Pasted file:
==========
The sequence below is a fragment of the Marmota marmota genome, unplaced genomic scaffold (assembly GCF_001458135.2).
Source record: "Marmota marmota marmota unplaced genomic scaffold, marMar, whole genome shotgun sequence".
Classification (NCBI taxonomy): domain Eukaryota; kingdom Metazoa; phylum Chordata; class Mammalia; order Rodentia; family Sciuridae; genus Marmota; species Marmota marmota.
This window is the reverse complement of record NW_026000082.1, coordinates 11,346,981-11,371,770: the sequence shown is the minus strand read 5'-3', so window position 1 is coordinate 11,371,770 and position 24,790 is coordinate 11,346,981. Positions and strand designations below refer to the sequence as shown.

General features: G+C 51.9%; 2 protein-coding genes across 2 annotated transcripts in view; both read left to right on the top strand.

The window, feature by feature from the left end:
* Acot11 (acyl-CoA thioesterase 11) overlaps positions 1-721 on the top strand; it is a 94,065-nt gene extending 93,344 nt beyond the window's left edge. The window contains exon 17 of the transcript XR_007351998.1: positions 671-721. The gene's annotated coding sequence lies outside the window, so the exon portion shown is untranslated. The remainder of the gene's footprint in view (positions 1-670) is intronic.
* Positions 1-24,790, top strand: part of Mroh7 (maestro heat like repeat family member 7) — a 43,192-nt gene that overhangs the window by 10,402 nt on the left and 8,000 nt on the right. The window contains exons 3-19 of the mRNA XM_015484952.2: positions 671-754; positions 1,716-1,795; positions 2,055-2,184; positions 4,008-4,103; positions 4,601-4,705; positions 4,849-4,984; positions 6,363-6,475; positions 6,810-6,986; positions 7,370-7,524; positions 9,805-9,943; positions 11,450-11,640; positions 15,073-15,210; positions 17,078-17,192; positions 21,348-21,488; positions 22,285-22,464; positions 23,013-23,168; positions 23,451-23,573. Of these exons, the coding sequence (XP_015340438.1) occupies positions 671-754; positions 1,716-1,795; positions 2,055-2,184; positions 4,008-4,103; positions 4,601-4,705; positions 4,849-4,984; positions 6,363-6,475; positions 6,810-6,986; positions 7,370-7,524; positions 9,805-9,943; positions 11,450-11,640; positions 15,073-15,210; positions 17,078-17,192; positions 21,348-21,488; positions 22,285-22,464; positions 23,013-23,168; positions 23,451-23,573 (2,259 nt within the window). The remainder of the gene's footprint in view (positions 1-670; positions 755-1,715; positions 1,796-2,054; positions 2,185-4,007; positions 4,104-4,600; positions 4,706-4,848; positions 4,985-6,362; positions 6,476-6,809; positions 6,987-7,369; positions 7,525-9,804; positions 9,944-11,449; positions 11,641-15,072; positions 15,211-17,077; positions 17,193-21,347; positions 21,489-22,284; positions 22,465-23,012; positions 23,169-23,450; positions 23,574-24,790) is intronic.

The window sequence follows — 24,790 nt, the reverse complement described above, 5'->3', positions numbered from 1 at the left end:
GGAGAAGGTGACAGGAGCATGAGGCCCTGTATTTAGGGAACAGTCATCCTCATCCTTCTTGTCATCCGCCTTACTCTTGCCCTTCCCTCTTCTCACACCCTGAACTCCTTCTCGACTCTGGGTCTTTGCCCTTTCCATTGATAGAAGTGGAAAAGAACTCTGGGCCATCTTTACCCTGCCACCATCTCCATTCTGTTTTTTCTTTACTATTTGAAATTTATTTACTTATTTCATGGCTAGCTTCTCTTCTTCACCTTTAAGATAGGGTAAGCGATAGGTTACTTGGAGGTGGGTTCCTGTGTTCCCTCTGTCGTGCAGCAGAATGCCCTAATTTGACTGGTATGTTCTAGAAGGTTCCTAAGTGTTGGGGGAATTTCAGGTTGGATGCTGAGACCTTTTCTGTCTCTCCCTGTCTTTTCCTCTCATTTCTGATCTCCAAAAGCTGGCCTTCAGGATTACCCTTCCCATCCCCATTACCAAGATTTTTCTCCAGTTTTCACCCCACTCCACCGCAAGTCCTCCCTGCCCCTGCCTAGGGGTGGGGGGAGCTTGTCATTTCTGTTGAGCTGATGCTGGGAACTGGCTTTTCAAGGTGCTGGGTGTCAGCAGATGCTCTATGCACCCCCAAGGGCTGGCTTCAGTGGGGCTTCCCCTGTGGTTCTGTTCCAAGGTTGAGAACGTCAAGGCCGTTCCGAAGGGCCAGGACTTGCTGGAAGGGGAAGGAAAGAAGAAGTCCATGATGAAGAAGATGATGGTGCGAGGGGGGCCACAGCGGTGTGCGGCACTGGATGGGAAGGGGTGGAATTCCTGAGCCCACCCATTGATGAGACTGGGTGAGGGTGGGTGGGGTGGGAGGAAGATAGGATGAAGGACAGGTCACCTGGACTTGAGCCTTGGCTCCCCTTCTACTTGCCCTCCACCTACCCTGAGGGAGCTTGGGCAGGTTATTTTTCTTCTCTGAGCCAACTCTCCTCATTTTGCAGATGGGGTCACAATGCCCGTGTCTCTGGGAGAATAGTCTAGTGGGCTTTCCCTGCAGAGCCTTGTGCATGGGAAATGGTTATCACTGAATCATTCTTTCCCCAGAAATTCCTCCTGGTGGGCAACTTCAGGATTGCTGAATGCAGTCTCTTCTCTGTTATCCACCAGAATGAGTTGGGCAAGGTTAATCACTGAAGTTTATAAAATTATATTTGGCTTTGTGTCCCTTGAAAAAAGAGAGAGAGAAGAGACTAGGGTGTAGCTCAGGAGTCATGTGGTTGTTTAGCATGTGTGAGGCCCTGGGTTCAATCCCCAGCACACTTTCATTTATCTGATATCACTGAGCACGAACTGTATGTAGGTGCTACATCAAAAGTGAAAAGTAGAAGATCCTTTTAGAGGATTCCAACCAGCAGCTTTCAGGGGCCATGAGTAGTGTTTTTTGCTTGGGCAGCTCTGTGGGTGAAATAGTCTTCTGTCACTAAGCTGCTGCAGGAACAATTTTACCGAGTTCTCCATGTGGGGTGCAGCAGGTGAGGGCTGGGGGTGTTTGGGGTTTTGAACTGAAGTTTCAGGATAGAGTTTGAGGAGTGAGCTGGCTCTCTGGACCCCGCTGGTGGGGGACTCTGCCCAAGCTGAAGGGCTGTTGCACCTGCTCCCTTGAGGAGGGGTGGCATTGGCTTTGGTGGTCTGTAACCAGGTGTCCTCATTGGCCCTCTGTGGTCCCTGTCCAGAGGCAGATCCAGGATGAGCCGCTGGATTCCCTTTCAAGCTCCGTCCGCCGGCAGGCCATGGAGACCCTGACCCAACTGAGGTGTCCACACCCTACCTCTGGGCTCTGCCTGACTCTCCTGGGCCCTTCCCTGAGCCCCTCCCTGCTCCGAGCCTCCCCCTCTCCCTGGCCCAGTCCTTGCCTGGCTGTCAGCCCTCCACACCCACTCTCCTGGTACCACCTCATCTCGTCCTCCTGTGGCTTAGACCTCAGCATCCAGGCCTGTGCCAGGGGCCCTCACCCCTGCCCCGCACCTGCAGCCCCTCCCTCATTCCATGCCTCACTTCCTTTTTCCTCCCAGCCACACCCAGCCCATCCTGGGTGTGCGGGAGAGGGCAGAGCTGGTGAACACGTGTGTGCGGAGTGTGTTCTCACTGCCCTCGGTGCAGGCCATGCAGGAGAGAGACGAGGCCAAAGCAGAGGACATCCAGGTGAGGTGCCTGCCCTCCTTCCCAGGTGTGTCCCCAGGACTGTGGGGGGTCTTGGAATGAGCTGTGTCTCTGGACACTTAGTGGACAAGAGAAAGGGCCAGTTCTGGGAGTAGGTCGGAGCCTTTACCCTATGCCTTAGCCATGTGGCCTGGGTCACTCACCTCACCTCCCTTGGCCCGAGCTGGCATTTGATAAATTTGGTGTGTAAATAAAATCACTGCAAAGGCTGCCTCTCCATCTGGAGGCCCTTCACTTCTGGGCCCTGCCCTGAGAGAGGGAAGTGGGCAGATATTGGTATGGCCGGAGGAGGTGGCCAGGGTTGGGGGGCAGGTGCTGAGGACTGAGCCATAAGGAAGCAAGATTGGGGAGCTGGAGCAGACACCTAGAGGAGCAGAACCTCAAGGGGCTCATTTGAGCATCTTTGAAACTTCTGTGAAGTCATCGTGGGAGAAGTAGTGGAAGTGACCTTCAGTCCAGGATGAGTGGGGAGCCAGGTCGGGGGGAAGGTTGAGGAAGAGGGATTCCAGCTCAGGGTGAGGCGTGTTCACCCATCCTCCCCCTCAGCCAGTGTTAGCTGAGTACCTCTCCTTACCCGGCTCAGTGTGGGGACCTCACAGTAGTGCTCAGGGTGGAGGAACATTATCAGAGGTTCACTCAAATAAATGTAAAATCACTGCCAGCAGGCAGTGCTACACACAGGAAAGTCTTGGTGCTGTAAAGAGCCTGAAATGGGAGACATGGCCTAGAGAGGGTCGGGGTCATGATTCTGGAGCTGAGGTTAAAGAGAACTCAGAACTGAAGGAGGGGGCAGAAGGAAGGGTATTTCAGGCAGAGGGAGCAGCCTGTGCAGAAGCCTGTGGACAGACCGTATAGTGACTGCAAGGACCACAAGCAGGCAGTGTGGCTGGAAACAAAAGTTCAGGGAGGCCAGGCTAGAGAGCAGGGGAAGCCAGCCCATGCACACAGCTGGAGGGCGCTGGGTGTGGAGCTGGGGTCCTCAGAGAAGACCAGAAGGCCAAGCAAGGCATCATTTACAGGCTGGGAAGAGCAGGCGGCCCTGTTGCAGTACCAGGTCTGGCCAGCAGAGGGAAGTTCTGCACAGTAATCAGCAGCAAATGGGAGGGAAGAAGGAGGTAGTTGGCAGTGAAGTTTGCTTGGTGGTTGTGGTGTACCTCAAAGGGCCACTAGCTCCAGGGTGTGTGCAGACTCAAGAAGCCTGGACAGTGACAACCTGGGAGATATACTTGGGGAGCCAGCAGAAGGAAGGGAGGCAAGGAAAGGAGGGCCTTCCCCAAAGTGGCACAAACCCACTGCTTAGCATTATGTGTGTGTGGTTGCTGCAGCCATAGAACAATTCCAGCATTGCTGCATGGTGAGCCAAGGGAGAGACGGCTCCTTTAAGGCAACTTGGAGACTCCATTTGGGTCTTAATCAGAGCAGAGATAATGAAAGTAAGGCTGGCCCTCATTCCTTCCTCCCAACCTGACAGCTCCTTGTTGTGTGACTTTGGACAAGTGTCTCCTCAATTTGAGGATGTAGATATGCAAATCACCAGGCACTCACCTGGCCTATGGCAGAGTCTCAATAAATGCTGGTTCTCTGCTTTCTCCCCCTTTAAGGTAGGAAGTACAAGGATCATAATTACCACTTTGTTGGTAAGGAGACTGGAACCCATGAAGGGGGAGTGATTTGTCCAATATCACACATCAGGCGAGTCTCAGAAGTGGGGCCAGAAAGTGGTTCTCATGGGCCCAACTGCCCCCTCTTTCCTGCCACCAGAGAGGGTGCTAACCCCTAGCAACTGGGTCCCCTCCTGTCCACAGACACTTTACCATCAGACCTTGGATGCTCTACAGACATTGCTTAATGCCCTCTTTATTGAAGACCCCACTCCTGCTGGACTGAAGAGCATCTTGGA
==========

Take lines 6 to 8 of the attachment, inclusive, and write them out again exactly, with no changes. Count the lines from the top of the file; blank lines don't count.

The window, feature by feature from the left end:
* Acot11 (acyl-CoA thioesterase 11) overlaps positions 1-721 on the top strand; it is a 94,065-nt gene extending 93,344 nt beyond the window's left edge. The window contains exon 17 of the transcript XR_007351998.1: positions 671-721. The gene's annotated coding sequence lies outside the window, so the exon portion shown is untranslated. The remainder of the gene's footprint in view (positions 1-670) is intronic.
* Positions 1-24,790, top strand: part of Mroh7 (maestro heat like repeat family member 7) — a 43,192-nt gene that overhangs the window by 10,402 nt on the left and 8,000 nt on the right. The window contains exons 3-19 of the mRNA XM_015484952.2: positions 671-754; positions 1,716-1,795; positions 2,055-2,184; positions 4,008-4,103; positions 4,601-4,705; positions 4,849-4,984; positions 6,363-6,475; positions 6,810-6,986; positions 7,370-7,524; positions 9,805-9,943; positions 11,450-11,640; positions 15,073-15,210; positions 17,078-17,192; positions 21,348-21,488; positions 22,285-22,464; positions 23,013-23,168; positions 23,451-23,573. Of these exons, the coding sequence (XP_015340438.1) occupies positions 671-754; positions 1,716-1,795; positions 2,055-2,184; positions 4,008-4,103; positions 4,601-4,705; positions 4,849-4,984; positions 6,363-6,475; positions 6,810-6,986; positions 7,370-7,524; positions 9,805-9,943; positions 11,450-11,640; positions 15,073-15,210; positions 17,078-17,192; positions 21,348-21,488; positions 22,285-22,464; positions 23,013-23,168; positions 23,451-23,573 (2,259 nt within the window). The remainder of the gene's footprint in view (positions 1-670; positions 755-1,715; positions 1,796-2,054; positions 2,185-4,007; positions 4,104-4,600; positions 4,706-4,848; positions 4,985-6,362; positions 6,476-6,809; positions 6,987-7,369; positions 7,525-9,804; positions 9,944-11,449; positions 11,641-15,072; positions 15,211-17,077; positions 17,193-21,347; positions 21,489-22,284; positions 22,465-23,012; positions 23,169-23,450; positions 23,574-24,790) is intronic.